Did you know that community outreach could be the most important component of your funeral home’s marketing plan?
According to the 2018 National Funeral Directors Association (NFDA) Consumer Awareness and Preferences Survey, when planning a funeral, only 8.3% of consumers call more than one funeral home!
Further, 23.2% called one funeral home and 67.2% didn’t call any funeral homes because they already knew the one they planned to use.
When consumers called more than one funeral home, they asked about a number of things, price being chief among them:
- To compare prices: 67.3%
- To check available service options: 47.3%
- The best customer service: 29.1%
- To check availability: 20%
- To find a convenient location: 18.2%
So, it’s no surprise that cost was the main thing consumers asked about. What what is even more fascinating was why they chose the funeral home they did.
Guess what? Price wasn’t the main reason! The top five reasons an individual chose the funeral home they did were:
- Previous experience with the funeral home: 34.3%
- Location: 27.8%
- Existing relationship with funeral director: 26.7%
- Convenience: 25.6%
- Reputable: 23.5%
That’s pretty incredible – 84.5% of people select a particular funeral home because they either had a previous experience with the funeral home, had a relationship with a funeral director or the funeral home’s reputation. Price was not one of the top factors.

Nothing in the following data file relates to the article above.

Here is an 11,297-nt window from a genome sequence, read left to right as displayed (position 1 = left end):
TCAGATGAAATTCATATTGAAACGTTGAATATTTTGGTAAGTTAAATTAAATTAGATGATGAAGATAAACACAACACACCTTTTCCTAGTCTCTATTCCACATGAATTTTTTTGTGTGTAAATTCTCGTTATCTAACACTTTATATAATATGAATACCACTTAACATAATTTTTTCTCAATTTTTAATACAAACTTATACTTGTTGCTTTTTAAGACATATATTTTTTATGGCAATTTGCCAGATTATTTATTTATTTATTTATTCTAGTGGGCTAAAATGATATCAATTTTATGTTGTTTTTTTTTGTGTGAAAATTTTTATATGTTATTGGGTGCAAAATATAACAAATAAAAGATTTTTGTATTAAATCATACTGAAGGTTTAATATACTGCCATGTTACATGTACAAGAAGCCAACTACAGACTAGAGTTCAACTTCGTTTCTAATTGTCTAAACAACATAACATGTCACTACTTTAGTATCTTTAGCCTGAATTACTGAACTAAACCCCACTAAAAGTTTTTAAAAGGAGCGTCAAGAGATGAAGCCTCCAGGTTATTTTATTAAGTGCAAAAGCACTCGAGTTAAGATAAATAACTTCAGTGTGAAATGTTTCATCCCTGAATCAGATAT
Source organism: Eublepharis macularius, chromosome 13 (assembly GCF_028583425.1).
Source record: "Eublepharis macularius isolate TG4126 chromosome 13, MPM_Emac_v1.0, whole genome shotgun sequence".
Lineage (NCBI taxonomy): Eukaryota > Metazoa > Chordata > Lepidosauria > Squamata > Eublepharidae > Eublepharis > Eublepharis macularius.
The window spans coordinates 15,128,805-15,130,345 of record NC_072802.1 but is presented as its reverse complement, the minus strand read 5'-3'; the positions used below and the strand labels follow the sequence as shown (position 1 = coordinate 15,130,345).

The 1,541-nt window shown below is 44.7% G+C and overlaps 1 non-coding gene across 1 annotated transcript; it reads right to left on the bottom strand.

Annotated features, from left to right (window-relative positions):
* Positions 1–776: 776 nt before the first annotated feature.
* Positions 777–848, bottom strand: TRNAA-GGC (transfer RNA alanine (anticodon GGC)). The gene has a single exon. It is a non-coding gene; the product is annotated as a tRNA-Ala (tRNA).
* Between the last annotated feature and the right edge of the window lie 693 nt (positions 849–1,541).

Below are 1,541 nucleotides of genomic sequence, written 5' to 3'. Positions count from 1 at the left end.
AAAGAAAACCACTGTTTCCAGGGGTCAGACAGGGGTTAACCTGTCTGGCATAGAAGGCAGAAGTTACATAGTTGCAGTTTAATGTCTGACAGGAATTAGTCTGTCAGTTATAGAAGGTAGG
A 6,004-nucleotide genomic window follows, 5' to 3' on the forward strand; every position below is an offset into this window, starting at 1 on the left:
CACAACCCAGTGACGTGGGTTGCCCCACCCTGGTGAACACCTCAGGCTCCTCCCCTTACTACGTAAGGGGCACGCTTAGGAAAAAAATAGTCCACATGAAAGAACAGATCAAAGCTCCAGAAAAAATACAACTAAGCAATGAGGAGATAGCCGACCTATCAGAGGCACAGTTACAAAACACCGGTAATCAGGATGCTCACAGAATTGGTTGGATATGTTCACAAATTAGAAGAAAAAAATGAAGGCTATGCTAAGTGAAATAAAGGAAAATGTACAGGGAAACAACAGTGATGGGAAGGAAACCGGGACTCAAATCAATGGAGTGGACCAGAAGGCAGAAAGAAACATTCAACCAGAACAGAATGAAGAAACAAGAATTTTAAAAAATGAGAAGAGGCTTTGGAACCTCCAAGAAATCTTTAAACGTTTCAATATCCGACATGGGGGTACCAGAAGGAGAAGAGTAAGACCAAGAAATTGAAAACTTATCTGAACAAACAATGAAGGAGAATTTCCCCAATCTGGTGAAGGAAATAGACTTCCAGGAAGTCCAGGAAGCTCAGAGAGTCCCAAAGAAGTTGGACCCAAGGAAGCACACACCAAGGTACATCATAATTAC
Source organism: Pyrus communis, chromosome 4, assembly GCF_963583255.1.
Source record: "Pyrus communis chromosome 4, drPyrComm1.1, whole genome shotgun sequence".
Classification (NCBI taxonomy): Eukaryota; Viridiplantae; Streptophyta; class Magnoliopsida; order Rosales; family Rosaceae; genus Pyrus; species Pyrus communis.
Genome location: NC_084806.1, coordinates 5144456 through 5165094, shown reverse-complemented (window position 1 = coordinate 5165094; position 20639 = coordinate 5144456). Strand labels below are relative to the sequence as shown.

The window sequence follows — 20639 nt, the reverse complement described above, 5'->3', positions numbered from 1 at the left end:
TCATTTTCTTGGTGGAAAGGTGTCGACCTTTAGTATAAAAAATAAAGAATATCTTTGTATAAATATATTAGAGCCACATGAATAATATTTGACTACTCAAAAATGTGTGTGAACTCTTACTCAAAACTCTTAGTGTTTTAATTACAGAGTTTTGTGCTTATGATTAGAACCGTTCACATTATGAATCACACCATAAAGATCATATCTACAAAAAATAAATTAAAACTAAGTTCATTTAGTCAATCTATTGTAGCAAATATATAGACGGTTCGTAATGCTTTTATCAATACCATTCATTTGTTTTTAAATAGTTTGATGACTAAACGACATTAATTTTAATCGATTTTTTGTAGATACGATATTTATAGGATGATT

What this tells me is that it’s crucial that your community knows you and your firm. This makes community outreach as important as any other advertising.
So … let’s dive in! I’d like to share a few ideas for how you can connect with your community.
These 3 fresh ideas all come from community outreach programs that funeral homes that have earned an NFDA Pursuit of Excellence Award have developed to create relationships with the communities they serve:
1. Create a charity program
When a loved one dies, deciding what to do with their personal effects can be difficult. This is a frequent topic of discussion in the grief support group hosted by Worlein Funeral Home in Austin, MN. During one of these discussions, a woman shared her story: she heard a local human service agency was looking for donations of gently used winter coats. She asked her mother if she might donate some of her late-father’s coats, and her mother thought it was a wonderful idea.
This story inspired the staff at Worlein to organize a program, now called Coats of Caring, in which the funeral home collects gently used coats and other outerwear from the families they serve and distributes them to local charitable organizations. The funeral home staff shares information about this program during aftercare visits and the response has been tremendous, from both the families served by the funeral home and the organizations benefiting from their generosity.
What I love about this program: First, it didn’t really cost them anything to execute. Second, it helped the families they served deal with their loved one’s clothing; and third, it benefitted the less fortunate in the community. It’s the kind of program where everyone wins.